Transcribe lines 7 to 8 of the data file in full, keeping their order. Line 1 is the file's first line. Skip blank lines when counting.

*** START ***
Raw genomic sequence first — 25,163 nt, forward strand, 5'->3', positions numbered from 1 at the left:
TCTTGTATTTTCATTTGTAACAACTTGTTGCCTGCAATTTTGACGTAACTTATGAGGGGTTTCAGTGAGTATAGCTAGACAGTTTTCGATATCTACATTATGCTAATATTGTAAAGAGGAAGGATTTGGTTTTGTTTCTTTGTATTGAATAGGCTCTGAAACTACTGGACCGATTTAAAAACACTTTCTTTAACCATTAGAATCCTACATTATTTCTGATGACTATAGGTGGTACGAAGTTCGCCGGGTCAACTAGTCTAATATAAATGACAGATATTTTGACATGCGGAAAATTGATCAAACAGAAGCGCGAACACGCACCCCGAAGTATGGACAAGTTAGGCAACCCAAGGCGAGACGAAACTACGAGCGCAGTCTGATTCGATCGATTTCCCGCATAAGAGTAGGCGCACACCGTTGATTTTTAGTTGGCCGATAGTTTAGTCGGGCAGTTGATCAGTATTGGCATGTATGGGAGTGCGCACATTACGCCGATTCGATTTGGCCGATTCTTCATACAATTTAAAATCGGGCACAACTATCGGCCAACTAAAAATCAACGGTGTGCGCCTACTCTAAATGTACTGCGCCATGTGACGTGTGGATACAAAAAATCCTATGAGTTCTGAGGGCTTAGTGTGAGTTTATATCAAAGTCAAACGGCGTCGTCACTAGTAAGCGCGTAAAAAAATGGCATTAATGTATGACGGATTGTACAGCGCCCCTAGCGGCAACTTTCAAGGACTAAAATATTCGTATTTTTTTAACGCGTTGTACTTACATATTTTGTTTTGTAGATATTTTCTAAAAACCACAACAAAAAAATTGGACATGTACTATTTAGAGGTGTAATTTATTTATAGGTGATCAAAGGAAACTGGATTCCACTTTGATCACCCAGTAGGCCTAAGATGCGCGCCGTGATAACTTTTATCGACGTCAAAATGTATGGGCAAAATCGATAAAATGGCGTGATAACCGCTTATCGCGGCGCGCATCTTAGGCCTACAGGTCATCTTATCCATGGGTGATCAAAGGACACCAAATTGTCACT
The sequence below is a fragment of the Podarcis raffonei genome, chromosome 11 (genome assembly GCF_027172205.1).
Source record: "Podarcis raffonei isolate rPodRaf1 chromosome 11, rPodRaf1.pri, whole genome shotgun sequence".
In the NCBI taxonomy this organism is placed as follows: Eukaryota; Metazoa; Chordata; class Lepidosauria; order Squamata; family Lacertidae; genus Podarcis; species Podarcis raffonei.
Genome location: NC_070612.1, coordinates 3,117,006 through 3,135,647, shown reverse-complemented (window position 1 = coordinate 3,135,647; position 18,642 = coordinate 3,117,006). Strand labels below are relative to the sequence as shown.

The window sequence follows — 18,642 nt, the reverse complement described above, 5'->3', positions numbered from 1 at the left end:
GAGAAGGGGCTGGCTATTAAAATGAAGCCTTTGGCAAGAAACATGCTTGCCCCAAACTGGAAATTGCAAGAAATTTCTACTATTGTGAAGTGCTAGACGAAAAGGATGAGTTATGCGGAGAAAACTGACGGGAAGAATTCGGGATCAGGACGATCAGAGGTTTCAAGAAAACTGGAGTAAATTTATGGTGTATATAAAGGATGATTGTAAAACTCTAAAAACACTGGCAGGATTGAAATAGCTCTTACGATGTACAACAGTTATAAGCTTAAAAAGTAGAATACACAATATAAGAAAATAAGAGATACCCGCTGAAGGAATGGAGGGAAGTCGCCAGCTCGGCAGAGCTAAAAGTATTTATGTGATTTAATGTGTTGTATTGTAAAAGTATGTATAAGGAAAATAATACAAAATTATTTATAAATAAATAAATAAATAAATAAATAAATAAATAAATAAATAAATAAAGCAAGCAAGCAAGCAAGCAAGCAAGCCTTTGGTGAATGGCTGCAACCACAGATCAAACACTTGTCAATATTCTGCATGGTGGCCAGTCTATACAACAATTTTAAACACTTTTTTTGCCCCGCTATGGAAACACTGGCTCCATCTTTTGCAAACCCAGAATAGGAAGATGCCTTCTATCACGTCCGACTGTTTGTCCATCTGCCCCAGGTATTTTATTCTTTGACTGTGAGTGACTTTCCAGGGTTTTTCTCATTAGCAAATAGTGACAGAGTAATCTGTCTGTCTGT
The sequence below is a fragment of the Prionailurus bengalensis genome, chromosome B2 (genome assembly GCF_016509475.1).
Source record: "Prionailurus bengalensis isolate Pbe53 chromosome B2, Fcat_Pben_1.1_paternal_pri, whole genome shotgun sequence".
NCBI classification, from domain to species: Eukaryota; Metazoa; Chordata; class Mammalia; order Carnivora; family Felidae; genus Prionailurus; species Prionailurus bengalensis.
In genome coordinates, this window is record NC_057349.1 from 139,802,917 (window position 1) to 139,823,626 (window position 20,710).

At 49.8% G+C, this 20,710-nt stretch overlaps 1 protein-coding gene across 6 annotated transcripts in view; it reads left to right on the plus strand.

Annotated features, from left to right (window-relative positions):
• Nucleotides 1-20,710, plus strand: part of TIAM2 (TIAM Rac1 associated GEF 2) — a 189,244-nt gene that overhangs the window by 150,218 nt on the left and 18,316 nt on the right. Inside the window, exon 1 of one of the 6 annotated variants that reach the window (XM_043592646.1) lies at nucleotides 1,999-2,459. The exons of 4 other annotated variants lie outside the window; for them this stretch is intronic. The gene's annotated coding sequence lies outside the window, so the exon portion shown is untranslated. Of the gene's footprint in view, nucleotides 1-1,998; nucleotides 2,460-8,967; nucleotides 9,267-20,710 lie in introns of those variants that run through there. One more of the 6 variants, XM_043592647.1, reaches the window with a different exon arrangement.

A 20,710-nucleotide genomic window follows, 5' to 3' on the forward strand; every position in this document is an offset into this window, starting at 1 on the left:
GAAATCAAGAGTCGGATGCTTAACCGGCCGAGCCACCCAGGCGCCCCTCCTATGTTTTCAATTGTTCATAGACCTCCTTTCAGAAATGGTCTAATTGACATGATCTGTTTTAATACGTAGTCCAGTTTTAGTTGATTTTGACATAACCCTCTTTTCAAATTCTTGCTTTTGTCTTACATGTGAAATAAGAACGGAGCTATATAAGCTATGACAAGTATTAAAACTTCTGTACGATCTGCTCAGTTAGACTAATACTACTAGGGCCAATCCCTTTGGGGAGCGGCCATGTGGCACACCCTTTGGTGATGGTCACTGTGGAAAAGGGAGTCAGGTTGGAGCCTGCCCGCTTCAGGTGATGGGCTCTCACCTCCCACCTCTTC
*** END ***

The window sequence follows — 18,642 nt, the reverse complement described above, 5'->3', positions numbered from 1 at the left end:
GAGAAGGGGCTGGCTATTAAAATGAAGCCTTTGGCAAGAAACATGCTTGCCCCAAACTGGAAATTGCAAGAAATTTCTACTATTGTGAAGTGCTAGACGAAAAGGATGAGTTATGCGGAGAAAACTGACGGGAAGAATTCGGGATCAGGACGATCAGAGGTTTCAAGAAAACTGGAGTAAATTTATGGTGTATATAAAGGATGATTGTAAAACTCTAAAAACACTGGCAGGATTGAAATAGCTCTTACGATGTACAACAGTTATAAGCTTAAAAAGTAGAATACACAATATAAGAAAATAAGAGATACCCGCTGAAGGAATGGAGGGAAGTCGCCAGCTCGGCAGAGCTAAAAGTATTTATGTGATTTAATGTGTTGTATTGTAAAAGTATGTATAAGGAAAATAATACAAAATTATTTATAAATAAATAAATAAATAAATAAATAAATAAATAAATAAATAAATAAAGCAAGCAAGCAAGCAAGCAAGCAAGCCTTTGGTGAATGGCTGCAACCACAGATCAAACACTTGTCAATATTCTGCATGGTGGCCAGTCTATACAACAATTTTAAACACTTTTTTTGCCCCGCTATGGAAACACTGGCTCCATCTTTTGCAAACCCAGAATAGGAAGATGCCTTCTATCACGTCCGACTGTTTGTCCATCTGCCCCAGGTATTTTATTCTTTGACTGTGAGTGACTTTCCAGGGTTTTTCTCATTAGCAAATAGTGACAGAGTAATCTGTCTGTCTGT